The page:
|Top left: Rice-onion mixture before adding stock. Top right: After adding first ladle of stock. Lower left: After first ladle of stock has been absorbed. Lower right: After adding in finely chopped mushrooms.|
When about half the stock has been added to the rice (this should have taken about 10 minutes), turn the heat down a bit. Add the finely chopped mushrooms to the risotto along with another ladleful of stock and give it all a good stir. From now on, only stir when adding stock. Keep adding the stock as instructed. When you're nearing the end of your stock supply, really only add a little bit of stock at a time: it's easy to add more moisture when it's needed, but it's hard to take it out again! You may not need all the stock, or you may need a bit more than 1 liter. Taste a few grains of rice occassionaly to check if they're done. If they're not done yet when you've run out of stock, just use hot water until the rice is done. When the rice is done (after about 20 minutes), turn off the heat. Add the butter and/or Parmesan cheese and stir until this is melted. Now taste the risotto and adjust seasoning if necessary. Cover the pan and leave to rest for 5 minutes. If you're running late with other cookery things, transfer the risotto to an ovenproof dish, cover the dish and place it in an oven at 100 degrees centigrade until you're ready for it.
In another pan, heat the other 2 tablespoons of olive oil. Add the coarsely chopped mushrooms to the pan and fry over medium heat. When the mushrooms have turned a nice golden brown, turn the heat way down, just enough to keep the mushrooms warm.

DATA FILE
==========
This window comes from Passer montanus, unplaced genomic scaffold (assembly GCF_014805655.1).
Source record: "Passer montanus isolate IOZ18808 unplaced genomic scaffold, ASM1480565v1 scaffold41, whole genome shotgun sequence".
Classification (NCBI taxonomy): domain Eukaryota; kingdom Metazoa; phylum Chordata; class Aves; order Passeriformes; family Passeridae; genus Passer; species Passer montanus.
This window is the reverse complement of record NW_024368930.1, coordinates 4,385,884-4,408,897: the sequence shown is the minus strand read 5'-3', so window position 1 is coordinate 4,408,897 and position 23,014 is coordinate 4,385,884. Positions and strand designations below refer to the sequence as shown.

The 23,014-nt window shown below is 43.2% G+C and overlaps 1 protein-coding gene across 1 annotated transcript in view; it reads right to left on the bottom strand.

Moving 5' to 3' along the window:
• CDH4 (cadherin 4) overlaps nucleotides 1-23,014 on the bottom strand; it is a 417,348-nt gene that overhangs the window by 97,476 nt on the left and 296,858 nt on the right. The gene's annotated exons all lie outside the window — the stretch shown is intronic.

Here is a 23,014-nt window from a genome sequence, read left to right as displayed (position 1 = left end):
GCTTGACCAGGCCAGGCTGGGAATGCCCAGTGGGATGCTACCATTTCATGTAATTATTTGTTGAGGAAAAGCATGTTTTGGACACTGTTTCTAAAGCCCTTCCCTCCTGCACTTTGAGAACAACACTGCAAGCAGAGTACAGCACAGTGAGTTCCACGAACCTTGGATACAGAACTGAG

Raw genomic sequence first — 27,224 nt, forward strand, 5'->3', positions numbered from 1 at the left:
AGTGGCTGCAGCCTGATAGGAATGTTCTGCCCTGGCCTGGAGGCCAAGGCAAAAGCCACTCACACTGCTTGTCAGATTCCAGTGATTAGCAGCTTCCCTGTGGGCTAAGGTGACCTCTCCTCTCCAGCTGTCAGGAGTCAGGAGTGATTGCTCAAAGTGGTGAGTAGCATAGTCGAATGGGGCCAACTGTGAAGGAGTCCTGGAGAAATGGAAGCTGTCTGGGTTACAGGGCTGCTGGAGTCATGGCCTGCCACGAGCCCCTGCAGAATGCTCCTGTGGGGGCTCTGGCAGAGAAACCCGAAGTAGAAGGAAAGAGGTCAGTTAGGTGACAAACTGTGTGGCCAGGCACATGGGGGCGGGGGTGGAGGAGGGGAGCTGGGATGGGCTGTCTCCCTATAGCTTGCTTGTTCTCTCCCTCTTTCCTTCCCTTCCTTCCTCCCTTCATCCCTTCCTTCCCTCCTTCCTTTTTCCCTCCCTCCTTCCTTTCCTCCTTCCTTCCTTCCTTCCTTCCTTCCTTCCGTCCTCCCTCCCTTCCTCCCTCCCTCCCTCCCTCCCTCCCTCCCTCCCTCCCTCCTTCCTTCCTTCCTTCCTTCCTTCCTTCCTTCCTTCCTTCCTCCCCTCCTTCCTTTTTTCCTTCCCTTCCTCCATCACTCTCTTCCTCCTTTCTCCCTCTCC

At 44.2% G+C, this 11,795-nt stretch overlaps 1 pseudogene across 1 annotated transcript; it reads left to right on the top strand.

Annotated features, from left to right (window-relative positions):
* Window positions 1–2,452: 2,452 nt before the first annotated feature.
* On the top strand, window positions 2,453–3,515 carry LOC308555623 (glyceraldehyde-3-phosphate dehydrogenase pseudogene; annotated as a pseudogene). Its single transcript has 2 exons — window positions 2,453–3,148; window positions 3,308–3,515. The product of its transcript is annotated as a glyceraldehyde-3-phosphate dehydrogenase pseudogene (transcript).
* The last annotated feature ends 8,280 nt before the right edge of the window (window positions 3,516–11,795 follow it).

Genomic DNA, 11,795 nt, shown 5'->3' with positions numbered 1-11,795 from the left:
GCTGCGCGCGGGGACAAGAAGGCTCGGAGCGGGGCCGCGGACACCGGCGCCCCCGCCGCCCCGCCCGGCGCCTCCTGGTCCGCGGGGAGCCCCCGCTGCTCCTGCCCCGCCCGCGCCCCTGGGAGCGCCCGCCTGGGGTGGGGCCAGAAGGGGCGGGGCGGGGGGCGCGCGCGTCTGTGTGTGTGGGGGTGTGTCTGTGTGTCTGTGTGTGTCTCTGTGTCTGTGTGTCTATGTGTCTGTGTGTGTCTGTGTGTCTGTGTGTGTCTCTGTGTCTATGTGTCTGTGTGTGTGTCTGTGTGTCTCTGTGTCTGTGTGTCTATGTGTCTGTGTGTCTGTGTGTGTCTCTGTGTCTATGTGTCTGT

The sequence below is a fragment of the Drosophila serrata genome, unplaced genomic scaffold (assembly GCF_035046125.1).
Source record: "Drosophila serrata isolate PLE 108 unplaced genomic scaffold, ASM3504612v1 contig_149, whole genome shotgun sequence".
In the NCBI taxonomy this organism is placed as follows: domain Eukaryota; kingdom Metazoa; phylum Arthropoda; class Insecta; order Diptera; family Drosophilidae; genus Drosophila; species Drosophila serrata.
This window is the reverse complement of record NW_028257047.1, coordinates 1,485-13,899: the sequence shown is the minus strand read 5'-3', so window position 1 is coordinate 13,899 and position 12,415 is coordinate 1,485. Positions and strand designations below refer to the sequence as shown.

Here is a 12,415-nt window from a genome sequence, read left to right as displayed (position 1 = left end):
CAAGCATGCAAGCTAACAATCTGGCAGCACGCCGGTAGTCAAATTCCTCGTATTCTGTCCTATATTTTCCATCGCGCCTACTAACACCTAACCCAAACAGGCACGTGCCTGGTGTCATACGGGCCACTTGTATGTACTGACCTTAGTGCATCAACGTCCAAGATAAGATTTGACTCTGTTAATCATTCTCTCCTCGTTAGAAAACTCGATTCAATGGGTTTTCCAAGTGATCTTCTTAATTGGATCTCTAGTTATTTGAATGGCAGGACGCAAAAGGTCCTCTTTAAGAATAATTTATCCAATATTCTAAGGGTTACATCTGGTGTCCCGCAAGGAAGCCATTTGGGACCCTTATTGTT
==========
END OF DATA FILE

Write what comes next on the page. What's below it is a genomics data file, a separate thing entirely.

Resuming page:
Remove the bay leaf before serving. Serve the risotto on warm plates with the mushrooms spooned unto it. Let every person add more grated Parmesan to taste. Enjoy!
*: If you don't have this, don't fret: the recipe works without it too
Tip: I like to fry mushrooms in a shallow pan to prevent me overcrowding them. Putting too many mushrooms in the pan will make them 'sweat' and you'll end up with a pile of soggy mushrooms. It's better to fry them in two portions if you have too many to fit in a single layer in one pan.
Tip: To warm plates, you can either put them in an oven at 75-100 degrees centigrade, or place them over a pan with boiling water (don't forget to wipe them dry if you take that last suggestion!). Be careful when handling them!
What to do with leftovers
When I'm cooking just for me, I often end up making a two-person meal anyway because some ingredients just don't come in small quantities. If you have left-over risotto, you can make a tasty luncheon bite the next day. Let the risotto cool down completely, then store in the fridge overnight. The next day, make little balls of the risotto (no larger than a table tennis ball). If you want, you can put a little something inside each ball - a piece of cheese or ham or something - or you can leave them plain. Mix some grated Parmezan with breadcrumbs. Roll each ball through the mixture and pat the crumbs unto the balls. Fry in a bit of oil. Enjoy!